TOEFL Tips for International Students
Students should sharpen their vocabulary, learn TOEFL content and familiarize themselves with academic English, experts say.
ENTRY INTO AMERICAN colleges and universities is determined by various factors, and one of the most important aspects for international students is their grasp of the English language.
Savvy students who excel in their home countries need to be prepared for a classroom and campus environment where they will live and learn almost entirely in English. Their understanding of the language will be the foundation upon which their academic success is built.
Enter the Test of English as a Foreign Language, best known as the TOEFL test and one of several exam options used by colleges to gauge a student’s English language skills. The exam is designed to measure how well a student understands English communication in an academic context, per Educational Testing Service, which offers the exam. According to the ETS website, more than 35 million students have taken the TOEFL since it was first administered in 1964.
“Colleges and universities use the TOEFL to determine if a student can use and comprehend English well enough to understand professors, do the coursework, contribute to group projects, and succeed at school,” Mandee Heller Adler, founder and president of International College Counselors, a Florida-based admissions consulting organization, wrote in an email.
Though initially created as a paper-based test, the TOEFL internet-based test, or TOEFL iBT, has become the standard since launching in 2005.
What Students Should Know About the TOEFL
According to the ETS website, the TOEFL takes three hours, though students should arrive at the test center about a half-hour early to check in.
Students should also expect strict security measures, which are in place to prevent cheating on the exam.
“The TOEFL has four sections: reading, listening, speaking and writing,” explains David Recine, a verbal test prep expert at Magoosh, an online tutoring and test prep company. “The names of the sections pretty much indicate what you’re going to be studying for.”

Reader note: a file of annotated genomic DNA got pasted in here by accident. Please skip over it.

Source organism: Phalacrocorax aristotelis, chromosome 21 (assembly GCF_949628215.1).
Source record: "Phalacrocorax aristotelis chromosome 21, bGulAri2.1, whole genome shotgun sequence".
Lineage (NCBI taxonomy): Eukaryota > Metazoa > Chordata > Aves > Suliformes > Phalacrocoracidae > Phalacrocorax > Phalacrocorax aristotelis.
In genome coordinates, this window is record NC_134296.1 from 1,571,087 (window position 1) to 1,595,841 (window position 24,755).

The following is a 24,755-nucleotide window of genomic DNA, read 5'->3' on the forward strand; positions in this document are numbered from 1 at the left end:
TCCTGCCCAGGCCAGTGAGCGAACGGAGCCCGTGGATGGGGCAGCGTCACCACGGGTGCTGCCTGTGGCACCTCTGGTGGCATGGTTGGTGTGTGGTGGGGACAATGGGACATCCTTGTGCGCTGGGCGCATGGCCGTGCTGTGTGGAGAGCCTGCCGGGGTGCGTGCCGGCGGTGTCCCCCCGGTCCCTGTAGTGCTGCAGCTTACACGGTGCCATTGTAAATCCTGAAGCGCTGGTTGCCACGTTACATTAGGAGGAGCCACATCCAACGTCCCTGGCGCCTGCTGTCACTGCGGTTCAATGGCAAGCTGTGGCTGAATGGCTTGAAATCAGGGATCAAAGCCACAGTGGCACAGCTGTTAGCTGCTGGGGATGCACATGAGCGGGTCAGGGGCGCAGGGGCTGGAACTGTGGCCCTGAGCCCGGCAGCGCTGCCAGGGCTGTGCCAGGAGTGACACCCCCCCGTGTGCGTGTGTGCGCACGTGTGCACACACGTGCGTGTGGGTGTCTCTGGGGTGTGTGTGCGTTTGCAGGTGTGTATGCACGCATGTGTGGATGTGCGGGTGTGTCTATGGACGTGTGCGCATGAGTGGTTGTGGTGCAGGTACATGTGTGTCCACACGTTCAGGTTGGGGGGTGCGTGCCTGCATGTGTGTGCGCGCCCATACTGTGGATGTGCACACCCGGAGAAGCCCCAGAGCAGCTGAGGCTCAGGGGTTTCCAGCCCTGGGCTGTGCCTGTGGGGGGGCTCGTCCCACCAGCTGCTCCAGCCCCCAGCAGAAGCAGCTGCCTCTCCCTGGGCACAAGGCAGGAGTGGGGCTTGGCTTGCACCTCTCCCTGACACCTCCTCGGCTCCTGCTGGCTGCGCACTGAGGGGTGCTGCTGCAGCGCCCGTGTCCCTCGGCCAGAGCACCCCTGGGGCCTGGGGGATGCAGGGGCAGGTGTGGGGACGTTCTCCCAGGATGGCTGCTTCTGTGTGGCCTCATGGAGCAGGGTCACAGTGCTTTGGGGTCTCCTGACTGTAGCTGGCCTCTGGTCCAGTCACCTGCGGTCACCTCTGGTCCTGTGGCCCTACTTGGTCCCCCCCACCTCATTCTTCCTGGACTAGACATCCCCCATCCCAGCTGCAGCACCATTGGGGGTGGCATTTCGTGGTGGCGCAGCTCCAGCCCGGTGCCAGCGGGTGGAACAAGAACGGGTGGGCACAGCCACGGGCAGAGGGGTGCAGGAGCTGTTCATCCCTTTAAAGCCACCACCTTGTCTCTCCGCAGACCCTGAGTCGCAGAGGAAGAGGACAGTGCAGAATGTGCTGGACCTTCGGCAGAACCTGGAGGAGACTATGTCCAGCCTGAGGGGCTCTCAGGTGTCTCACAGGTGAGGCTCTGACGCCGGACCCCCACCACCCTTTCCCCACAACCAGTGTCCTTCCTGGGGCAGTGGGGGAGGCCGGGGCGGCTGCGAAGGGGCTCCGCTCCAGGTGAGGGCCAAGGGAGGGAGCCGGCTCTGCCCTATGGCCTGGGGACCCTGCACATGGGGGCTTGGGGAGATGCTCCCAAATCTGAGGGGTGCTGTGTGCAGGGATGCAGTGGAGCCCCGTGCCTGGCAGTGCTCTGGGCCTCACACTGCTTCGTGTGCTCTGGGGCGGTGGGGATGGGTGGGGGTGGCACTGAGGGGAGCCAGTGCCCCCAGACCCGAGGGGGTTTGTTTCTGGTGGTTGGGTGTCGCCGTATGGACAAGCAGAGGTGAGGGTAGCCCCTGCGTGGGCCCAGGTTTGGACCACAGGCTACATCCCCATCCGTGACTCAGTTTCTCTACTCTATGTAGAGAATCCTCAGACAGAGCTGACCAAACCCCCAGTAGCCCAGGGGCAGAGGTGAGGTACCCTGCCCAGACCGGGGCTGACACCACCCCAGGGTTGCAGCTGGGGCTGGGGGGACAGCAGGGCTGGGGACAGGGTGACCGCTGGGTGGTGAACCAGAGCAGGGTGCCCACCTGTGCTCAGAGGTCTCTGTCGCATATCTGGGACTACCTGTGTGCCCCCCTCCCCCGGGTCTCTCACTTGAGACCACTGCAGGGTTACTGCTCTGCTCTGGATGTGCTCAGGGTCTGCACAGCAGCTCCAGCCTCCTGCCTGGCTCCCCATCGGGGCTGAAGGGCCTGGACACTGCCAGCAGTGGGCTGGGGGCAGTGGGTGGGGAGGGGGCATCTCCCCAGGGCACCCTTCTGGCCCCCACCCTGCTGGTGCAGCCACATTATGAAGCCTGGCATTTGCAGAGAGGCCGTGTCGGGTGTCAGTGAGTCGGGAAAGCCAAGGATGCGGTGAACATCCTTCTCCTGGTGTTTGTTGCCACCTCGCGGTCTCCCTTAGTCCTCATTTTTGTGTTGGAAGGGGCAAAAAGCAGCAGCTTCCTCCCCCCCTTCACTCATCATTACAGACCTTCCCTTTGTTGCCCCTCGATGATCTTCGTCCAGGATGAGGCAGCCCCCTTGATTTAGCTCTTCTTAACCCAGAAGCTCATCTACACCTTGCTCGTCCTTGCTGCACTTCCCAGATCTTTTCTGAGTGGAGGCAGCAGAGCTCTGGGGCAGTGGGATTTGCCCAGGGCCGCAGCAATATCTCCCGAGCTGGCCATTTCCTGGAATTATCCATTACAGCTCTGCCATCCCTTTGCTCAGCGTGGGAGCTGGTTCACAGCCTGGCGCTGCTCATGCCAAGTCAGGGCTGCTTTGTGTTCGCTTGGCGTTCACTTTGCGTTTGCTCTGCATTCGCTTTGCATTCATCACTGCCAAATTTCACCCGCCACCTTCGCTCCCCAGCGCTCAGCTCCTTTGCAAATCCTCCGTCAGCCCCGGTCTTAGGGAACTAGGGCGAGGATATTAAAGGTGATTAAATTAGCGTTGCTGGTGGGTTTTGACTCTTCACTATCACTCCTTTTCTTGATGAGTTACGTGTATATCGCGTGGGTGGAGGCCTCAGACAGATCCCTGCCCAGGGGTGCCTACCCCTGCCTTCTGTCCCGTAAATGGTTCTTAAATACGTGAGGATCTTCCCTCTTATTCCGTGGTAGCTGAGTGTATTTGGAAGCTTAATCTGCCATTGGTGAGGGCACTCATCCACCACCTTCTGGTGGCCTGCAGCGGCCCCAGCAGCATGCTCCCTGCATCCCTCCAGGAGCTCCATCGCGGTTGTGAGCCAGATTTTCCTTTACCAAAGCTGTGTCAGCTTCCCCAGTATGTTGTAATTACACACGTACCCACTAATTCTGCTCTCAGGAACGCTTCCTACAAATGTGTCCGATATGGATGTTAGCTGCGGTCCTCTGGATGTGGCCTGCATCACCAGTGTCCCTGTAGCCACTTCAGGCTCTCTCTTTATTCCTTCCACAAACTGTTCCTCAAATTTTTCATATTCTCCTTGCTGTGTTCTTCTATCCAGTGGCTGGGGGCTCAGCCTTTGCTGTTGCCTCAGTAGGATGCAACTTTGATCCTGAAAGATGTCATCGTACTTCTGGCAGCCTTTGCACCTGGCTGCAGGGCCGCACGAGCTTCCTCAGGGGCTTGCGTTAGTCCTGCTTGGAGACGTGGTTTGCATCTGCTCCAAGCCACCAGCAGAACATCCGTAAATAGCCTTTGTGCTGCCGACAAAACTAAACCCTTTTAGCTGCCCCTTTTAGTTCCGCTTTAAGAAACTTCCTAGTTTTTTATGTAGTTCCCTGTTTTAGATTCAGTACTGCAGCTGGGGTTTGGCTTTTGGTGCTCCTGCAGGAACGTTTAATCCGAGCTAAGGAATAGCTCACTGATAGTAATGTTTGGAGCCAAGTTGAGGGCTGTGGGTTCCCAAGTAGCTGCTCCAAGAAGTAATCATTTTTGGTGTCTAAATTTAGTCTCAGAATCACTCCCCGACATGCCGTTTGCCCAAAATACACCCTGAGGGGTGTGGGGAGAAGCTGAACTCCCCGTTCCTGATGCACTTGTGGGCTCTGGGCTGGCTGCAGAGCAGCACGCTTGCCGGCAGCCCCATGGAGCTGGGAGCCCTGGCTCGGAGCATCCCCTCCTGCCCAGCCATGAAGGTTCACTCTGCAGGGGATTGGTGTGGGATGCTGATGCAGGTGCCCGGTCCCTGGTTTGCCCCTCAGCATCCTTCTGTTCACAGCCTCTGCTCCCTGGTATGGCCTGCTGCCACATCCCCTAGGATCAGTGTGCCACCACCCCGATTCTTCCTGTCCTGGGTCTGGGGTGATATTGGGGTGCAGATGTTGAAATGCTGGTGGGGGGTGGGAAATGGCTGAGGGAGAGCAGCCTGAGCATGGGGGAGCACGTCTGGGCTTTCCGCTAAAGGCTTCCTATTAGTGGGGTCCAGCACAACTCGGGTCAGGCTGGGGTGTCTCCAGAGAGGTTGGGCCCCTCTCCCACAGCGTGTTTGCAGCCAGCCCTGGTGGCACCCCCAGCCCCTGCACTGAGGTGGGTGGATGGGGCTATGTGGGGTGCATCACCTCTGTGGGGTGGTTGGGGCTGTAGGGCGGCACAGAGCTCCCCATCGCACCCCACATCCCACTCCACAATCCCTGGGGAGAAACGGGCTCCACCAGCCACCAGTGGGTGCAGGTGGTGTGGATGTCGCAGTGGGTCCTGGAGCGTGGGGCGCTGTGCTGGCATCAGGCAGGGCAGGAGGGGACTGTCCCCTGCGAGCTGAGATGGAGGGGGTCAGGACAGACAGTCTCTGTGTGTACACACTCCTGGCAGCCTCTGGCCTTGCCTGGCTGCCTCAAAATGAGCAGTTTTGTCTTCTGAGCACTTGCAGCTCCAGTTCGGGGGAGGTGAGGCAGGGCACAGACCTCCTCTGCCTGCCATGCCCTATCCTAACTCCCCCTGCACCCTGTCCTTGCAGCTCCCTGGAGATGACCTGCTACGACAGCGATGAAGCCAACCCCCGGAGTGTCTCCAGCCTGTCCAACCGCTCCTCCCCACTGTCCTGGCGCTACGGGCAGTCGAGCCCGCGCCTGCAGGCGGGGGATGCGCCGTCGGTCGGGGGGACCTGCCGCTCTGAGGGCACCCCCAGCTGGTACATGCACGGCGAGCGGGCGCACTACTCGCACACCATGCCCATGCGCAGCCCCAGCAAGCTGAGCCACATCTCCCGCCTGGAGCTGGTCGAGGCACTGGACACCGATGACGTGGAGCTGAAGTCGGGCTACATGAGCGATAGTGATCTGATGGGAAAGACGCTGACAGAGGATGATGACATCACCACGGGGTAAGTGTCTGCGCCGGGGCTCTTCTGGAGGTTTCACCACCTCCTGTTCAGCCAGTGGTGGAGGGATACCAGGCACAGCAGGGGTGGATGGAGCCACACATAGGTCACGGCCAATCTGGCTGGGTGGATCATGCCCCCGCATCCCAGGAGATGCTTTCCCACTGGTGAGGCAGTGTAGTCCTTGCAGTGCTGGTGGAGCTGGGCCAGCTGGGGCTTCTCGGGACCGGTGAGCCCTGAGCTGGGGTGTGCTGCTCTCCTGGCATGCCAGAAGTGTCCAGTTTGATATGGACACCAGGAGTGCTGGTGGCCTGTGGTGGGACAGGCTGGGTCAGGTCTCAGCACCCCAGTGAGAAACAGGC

According to the ETS website, the timing of a section may vary with longer reading or listening portions containing some additional questions. For example, students may have an elongated reading section that lasts 54 to 72 minutes with 30 to 40 questions plus a listening section of normal length, or an elongated listening portion that lasts 41 to 57 minutes with 28 to 39 questions plus a reading section of normal length.
Students get a 10-minute break afterward, followed by the speaking and writing sections. The speaking section is comprised of four tasks that must be completed in 17 minutes, compared with two tasks in 50 minutes for writing.
“Most items that you will encounter on a TOEFL test tend to be drawn directly from university-level textbooks, from the courses that students would typically encounter in a first- or second-year liberal arts class,” says Srikant Gopal, executive director of the TOEFL program at ETS.
Total TOEFL scores range from 0 to 120. Each section is scored on a scale of 0 to 30, with the “advanced” level in the 24 to 30 range for reading and writing, compared with 22 to 30 for listening and 25 to 30 on the speaking portion.
But what is a good TOEFL score? The answer, experts say, is whatever it takes for a student to get into his or her target school.
“Each school or scholarship sets its own score requirements,” Adler says. “Students scoring in the 90-100 (range) on the TOEFL will be accepted into most universities. Students looking to get into a highly competitive college or program should score at least 100.
“Gopal offers a similar thought. “There is no universal measure of a good or bad score.”
Recine adds that the baseline is about 65, which will open doors at many American universities, particularly less-competitive colleges.
“If you’ve got below 65 on (the) TOEFL you’re probably not going to get in anywhere except perhaps on conditional acceptance,” Recine says. Conditional acceptance, he explains, means that international students may get into a college with the requirement they take English classes first.